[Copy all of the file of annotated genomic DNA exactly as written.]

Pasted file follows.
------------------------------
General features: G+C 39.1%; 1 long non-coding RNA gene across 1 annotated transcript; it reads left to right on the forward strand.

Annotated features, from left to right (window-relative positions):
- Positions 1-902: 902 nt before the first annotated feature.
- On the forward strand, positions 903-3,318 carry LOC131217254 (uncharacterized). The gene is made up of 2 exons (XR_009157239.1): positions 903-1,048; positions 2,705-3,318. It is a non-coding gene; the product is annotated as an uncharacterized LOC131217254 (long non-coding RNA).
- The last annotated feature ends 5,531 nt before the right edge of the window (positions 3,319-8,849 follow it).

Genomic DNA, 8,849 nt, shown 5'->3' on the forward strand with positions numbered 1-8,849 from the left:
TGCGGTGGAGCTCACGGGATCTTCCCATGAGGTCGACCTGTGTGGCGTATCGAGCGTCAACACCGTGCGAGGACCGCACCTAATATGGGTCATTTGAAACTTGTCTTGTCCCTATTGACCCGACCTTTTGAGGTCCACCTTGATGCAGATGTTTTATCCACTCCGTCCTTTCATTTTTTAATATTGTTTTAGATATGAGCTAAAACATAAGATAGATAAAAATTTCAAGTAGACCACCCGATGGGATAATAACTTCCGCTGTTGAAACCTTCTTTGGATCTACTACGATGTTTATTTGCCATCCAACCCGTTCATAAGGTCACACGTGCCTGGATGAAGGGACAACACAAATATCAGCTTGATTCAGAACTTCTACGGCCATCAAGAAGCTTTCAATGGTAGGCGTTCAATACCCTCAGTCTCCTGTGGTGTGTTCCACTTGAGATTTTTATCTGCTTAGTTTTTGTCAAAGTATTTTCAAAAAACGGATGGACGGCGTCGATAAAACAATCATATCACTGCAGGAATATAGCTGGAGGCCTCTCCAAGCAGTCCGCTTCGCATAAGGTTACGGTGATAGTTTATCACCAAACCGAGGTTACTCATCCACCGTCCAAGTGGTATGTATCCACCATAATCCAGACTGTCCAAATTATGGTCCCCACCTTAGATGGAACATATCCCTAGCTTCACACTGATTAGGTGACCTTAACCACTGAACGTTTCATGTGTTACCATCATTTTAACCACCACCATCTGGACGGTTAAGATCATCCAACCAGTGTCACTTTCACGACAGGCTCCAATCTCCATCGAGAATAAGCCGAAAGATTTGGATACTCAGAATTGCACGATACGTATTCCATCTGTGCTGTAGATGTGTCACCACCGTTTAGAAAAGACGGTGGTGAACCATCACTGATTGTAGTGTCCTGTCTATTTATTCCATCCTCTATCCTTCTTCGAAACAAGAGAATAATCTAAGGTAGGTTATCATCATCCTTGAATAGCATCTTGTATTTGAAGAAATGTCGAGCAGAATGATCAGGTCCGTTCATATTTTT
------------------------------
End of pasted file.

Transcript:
General features: G+C 39.1%; 1 long non-coding RNA gene across 1 annotated transcript; it reads left to right on the forward strand.

Annotated features, from left to right (window-relative positions):
- Positions 1-902: 902 nt before the first annotated feature.
- On the forward strand, positions 903-3,318 carry LOC131217254 (uncharacterized). The gene is made up of 2 exons (XR_009157239.1): positions 903-1,048; positions 2,705-3,318. It is a non-coding gene; the product is annotated as an uncharacterized LOC131217254 (long non-coding RNA).
- The last annotated feature ends 5,531 nt before the right edge of the window (positions 3,319-8,849 follow it).

Genomic DNA, 8,849 nt, shown 5'->3' on the forward strand with positions numbered 1-8,849 from the left:
TGCGGTGGAGCTCACGGGATCTTCCCATGAGGTCGACCTGTGTGGCGTATCGAGCGTCAACACCGTGCGAGGACCGCACCTAATATGGGTCATTTGAAACTTGTCTTGTCCCTATTGACCCGACCTTTTGAGGTCCACCTTGATGCAGATGTTTTATCCACTCCGTCCTTTCATTTTTTAATATTGTTTTAGATATGAGCTAAAACATAAGATAGATAAAAATTTCAAGTAGACCACCCGATGGGATAATAACTTCCGCTGTTGAAACCTTCTTTGGATCTACTACGATGTTTATTTGCCATCCAACCCGTTCATAAGGTCACACGTGCCTGGATGAAGGGACAACACAAATATCAGCTTGATTCAGAACTTCTACGGCCATCAAGAAGCTTTCAATGGTAGGCGTTCAATACCCTCAGTCTCCTGTGGTGTGTTCCACTTGAGATTTTTATCTGCTTAGTTTTTGTCAAAGTATTTTCAAAAAACGGATGGACGGCGTCGATAAAACAATCATATCACTGCAGGAATATAGCTGGAGGCCTCTCCAAGCAGTCCGCTTCGCATAAGGTTACGGTGATAGTTTATCACCAAACCGAGGTTACTCATCCACCGTCCAAGTGGTATGTATCCACCATAATCCAGACTGTCCAAATTATGGTCCCCACCTTAGATGGAACATATCCCTAGCTTCACACTGATTAGGTGACCTTAACCACTGAACGTTTCATGTGTTACCATCATTTTAACCACCACCATCTGGACGGTTAAGATCATCCAACCAGTGTCACTTTCACGACAGGCTCCAATCTCCATCGAGAATAAGCCGAAAGATTTGGATACTCAGAATTGCACGATACGTATTCCATCTGTGCTGTAGATGTGTCACCACCGTTTAGAAAAGACGGTGGTGAACCATCACTGATTGTAGTGTCCTGTCTATTTATTCCATCCTCTATCCTTCTTCGAAACAAGAGAATAATCTAAGGTAGGTTATCATCATCCTTGAATAGCATCTTGTATTTGAAGAAATGTCGAGCAGAATGATCAGGTCCGTTCATATTTTT